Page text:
Where this book truly shines is in its evocation of a time long past. You can actually feel the joy of being in a sleigh singing "Jingle Bells" and understanding what that meant; the aforementioned Statue of Liberty's torch arm being on display is a wonder, especially as it towers above the trees; and there are still farms in Manhattan at that time. And that's what Mr. Finney has imbued this illustrated novel with: a sense of joy, a sense of wonderment. And, yes, you read that right: There are black-and-white illustrations as well woodcut-type sketches of scenes around New York at that time (including a couple of photos of the torch arm). Be warned, though: Mr. Finney goes on and on with descriptions of the people he meets and the sights he sees, and they are quite wordy. For me, this worked, because I have a deep fascination with history. But I could see this being quite tedious for some.

Where I felt there was a let down were at various points in the plot. The beginning is quite slow until the army/government guy shows up. There is one scene later in the book where Mr. Finney is describing a fire in such detail; I felt some of that could have been cut. Si also lets loose with a whole big deal about pollution destroying the planet and all (this is 1970, and there were a lot of serious environmental problems at the time) which I felt was too preachy; where did that come from? There wasn't much foreshadowing - just a sentence or two - so that left a bit of a bad taste in my mouth.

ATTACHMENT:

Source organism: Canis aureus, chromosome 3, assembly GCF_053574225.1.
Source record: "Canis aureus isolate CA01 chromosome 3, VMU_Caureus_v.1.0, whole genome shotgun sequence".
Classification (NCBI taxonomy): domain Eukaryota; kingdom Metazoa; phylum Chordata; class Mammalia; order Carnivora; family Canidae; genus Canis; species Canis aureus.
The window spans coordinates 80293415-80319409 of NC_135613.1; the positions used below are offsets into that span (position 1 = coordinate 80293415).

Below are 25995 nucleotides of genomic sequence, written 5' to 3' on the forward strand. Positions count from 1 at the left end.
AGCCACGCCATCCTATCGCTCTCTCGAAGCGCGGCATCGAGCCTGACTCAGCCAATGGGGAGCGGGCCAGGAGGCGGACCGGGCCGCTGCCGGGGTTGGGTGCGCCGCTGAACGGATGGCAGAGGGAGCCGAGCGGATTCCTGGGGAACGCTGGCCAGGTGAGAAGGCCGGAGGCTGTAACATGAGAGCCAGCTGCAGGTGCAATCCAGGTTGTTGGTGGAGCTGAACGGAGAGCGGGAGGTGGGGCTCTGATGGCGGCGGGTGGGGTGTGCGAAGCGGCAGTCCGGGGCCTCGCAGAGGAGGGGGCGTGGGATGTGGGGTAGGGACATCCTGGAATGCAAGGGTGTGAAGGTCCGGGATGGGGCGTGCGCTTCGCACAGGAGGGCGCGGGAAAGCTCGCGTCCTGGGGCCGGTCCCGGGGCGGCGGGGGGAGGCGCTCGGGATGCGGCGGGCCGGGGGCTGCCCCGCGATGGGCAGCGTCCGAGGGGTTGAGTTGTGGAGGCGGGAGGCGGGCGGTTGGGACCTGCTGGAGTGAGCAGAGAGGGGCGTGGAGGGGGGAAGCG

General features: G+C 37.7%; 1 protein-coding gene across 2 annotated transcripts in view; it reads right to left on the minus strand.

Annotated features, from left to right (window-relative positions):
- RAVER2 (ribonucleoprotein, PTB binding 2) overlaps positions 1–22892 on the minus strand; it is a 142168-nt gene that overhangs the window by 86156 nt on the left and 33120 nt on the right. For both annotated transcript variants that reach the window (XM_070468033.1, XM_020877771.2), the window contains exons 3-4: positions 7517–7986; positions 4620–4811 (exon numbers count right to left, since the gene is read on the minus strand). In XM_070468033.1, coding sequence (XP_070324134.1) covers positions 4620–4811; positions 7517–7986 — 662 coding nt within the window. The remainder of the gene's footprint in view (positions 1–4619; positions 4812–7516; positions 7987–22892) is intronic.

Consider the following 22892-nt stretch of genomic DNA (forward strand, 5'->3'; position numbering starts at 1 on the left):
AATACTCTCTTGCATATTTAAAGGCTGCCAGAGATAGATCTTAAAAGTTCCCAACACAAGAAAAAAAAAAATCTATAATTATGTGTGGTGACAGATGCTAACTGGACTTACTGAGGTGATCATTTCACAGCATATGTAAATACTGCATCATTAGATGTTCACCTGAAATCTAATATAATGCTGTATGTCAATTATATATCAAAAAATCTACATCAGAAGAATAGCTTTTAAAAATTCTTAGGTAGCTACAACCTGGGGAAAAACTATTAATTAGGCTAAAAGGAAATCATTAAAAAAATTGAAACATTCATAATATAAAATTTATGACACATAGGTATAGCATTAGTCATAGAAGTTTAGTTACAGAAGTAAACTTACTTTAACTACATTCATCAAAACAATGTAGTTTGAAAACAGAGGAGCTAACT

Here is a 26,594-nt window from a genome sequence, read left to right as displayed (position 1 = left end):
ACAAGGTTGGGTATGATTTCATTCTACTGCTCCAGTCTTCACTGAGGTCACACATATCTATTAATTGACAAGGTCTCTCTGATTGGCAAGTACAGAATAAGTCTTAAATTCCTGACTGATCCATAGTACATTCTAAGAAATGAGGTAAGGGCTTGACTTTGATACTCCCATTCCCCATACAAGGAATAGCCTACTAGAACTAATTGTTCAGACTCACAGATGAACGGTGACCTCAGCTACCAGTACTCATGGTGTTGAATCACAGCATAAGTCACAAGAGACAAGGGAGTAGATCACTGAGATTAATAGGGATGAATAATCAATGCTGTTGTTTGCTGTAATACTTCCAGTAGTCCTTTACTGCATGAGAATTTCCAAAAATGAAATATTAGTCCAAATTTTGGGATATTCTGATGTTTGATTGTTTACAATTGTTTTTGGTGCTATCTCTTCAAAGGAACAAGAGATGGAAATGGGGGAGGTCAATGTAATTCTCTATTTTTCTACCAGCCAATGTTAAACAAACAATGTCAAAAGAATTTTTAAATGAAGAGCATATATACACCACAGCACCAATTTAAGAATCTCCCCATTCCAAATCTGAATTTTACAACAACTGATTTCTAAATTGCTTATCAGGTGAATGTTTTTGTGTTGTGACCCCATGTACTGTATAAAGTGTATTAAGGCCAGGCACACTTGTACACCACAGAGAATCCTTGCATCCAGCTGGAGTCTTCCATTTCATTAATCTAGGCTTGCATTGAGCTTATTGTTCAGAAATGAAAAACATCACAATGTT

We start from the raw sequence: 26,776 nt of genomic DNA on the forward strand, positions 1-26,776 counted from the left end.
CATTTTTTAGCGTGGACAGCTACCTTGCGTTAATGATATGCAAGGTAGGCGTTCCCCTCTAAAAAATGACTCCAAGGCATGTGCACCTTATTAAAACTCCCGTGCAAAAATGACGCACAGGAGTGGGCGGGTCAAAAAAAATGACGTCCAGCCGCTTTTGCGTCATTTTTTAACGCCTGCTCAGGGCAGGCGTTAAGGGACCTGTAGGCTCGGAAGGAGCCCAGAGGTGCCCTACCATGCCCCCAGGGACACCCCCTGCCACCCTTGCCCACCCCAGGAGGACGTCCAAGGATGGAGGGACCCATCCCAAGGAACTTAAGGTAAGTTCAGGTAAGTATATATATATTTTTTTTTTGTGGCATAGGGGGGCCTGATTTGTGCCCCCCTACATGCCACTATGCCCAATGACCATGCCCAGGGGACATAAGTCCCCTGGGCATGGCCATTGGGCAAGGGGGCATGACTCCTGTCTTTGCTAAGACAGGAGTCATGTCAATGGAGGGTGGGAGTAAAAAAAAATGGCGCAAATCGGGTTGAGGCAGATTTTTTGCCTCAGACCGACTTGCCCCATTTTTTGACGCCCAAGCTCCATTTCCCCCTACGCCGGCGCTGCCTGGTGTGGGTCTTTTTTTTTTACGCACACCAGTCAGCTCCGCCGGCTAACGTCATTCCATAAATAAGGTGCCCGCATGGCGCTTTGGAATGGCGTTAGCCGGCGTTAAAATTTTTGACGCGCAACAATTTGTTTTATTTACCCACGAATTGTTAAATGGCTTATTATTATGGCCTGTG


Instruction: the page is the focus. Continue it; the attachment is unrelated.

Also, there are some terms that I found curious, even for 1970. Calling the women in the office "girls" was merely irksome (and I got over that pretty fast). But calling black people Negroes? Huh? WTF? I grew up at that time, and I can't for the life of me remember my parents or anyone in my family calling black people Negroes (or the disgusting other "N" word). Also, some of the clothing terms just sounded weird, like referring to men's dress pants as "wash pants" or something equally as strange.

So...I found the MC, Si, engaging, and the evocation of a time past fascinating. If you can get past the few downer things I've mentioned, you'll get to a most satisfying and understandable ending.

~Nancy Beck


This is Fun - Sort of

I was wandering about the blogoscape this morning, landing on agent Nathan Bransford's blog. A prior posted pointed to this post on Paperback Writer's blog.

Fun stuff - unless you fall into one of those categories.

My current WIP? Well, let's see. I'll go down the list: